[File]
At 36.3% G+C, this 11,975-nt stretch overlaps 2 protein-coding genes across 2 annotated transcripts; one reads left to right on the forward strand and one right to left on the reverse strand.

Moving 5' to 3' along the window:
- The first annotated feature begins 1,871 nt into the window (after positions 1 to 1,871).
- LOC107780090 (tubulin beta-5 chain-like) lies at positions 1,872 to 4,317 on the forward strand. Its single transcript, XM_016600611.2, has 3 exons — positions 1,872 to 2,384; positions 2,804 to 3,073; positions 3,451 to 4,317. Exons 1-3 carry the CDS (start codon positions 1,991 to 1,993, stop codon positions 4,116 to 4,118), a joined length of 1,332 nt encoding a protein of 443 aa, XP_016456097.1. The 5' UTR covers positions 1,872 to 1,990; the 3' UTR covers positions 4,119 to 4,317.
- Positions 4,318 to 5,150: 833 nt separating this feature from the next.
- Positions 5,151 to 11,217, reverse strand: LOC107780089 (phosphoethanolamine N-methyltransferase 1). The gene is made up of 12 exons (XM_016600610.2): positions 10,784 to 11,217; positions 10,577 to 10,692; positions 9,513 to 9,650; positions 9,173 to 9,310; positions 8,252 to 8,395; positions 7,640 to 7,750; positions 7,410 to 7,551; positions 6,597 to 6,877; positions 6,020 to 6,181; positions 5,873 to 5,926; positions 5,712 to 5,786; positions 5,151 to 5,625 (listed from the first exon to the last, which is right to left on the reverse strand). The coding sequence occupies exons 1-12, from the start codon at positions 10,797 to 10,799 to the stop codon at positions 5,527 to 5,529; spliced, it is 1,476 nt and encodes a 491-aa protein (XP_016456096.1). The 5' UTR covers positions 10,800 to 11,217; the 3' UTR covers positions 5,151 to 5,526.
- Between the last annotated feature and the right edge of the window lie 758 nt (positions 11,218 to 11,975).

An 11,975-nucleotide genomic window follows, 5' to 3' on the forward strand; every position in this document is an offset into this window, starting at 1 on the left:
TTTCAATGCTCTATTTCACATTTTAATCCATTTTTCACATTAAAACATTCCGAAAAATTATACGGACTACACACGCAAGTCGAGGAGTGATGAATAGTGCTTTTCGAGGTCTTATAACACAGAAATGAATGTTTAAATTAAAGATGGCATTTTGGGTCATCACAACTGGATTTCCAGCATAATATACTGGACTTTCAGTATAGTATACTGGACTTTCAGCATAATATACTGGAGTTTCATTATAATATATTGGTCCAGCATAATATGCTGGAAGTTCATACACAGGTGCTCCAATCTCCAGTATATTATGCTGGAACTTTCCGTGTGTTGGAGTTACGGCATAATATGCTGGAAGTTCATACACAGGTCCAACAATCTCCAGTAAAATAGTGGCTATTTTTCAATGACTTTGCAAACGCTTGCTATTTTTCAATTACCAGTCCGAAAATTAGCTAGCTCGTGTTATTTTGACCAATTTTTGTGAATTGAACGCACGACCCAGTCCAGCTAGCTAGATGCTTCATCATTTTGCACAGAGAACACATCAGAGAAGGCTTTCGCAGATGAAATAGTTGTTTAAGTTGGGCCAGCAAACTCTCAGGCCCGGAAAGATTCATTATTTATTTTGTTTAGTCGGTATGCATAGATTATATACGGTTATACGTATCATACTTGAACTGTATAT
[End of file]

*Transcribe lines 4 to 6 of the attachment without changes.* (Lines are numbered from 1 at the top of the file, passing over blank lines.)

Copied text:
- LOC107780090 (tubulin beta-5 chain-like) lies at positions 1,872 to 4,317 on the forward strand. Its single transcript, XM_016600611.2, has 3 exons — positions 1,872 to 2,384; positions 2,804 to 3,073; positions 3,451 to 4,317. Exons 1-3 carry the CDS (start codon positions 1,991 to 1,993, stop codon positions 4,116 to 4,118), a joined length of 1,332 nt encoding a protein of 443 aa, XP_016456097.1. The 5' UTR covers positions 1,872 to 1,990; the 3' UTR covers positions 4,119 to 4,317.
- Positions 4,318 to 5,150: 833 nt separating this feature from the next.
- Positions 5,151 to 11,217, reverse strand: LOC107780089 (phosphoethanolamine N-methyltransferase 1). The gene is made up of 12 exons (XM_016600610.2): positions 10,784 to 11,217; positions 10,577 to 10,692; positions 9,513 to 9,650; positions 9,173 to 9,310; positions 8,252 to 8,395; positions 7,640 to 7,750; positions 7,410 to 7,551; positions 6,597 to 6,877; positions 6,020 to 6,181; positions 5,873 to 5,926; positions 5,712 to 5,786; positions 5,151 to 5,625 (listed from the first exon to the last, which is right to left on the reverse strand). The coding sequence occupies exons 1-12, from the start codon at positions 10,797 to 10,799 to the stop codon at positions 5,527 to 5,529; spliced, it is 1,476 nt and encodes a 491-aa protein (XP_016456096.1). The 5' UTR covers positions 10,800 to 11,217; the 3' UTR covers positions 5,151 to 5,526.